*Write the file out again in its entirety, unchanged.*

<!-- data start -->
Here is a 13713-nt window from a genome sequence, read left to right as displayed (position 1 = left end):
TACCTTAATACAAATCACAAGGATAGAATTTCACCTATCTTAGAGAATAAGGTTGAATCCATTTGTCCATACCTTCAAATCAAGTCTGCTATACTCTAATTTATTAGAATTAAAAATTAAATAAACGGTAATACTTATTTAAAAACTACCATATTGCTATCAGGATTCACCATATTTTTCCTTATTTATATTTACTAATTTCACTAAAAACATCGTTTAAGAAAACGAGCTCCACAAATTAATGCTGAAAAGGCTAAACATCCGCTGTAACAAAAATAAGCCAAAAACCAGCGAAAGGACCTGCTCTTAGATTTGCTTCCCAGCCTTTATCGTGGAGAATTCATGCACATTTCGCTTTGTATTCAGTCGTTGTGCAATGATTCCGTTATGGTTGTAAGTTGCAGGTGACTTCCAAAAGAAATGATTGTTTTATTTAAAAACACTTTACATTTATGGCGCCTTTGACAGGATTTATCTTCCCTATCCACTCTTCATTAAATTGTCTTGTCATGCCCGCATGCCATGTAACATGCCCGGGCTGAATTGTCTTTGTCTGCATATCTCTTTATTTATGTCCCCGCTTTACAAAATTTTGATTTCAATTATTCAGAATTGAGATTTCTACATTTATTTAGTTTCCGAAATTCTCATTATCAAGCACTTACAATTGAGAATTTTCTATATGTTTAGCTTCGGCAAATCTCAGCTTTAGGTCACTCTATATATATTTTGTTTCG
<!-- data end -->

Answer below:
Here is a 13713-nt window from a genome sequence, read left to right as displayed (position 1 = left end):
TACCTTAATACAAATCACAAGGATAGAATTTCACCTATCTTAGAGAATAAGGTTGAATCCATTTGTCCATACCTTCAAATCAAGTCTGCTATACTCTAATTTATTAGAATTAAAAATTAAATAAACGGTAATACTTATTTAAAAACTACCATATTGCTATCAGGATTCACCATATTTTTCCTTATTTATATTTACTAATTTCACTAAAAACATCGTTTAAGAAAACGAGCTCCACAAATTAATGCTGAAAAGGCTAAACATCCGCTGTAACAAAAATAAGCCAAAAACCAGCGAAAGGACCTGCTCTTAGATTTGCTTCCCAGCCTTTATCGTGGAGAATTCATGCACATTTCGCTTTGTATTCAGTCGTTGTGCAATGATTCCGTTATGGTTGTAAGTTGCAGGTGACTTCCAAAAGAAATGATTGTTTTATTTAAAAACACTTTACATTTATGGCGCCTTTGACAGGATTTATCTTCCCTATCCACTCTTCATTAAATTGTCTTGTCATGCCCGCATGCCATGTAACATGCCCGGGCTGAATTGTCTTTGTCTGCATATCTCTTTATTTATGTCCCCGCTTTACAAAATTTTGATTTCAATTATTCAGAATTGAGATTTCTACATTTATTTAGTTTCCGAAATTCTCATTATCAAGCACTTACAATTGAGAATTTTCTATATGTTTAGCTTCGGCAAATCTCAGCTTTAGGTCACTCTATATATATTTTGTTTCG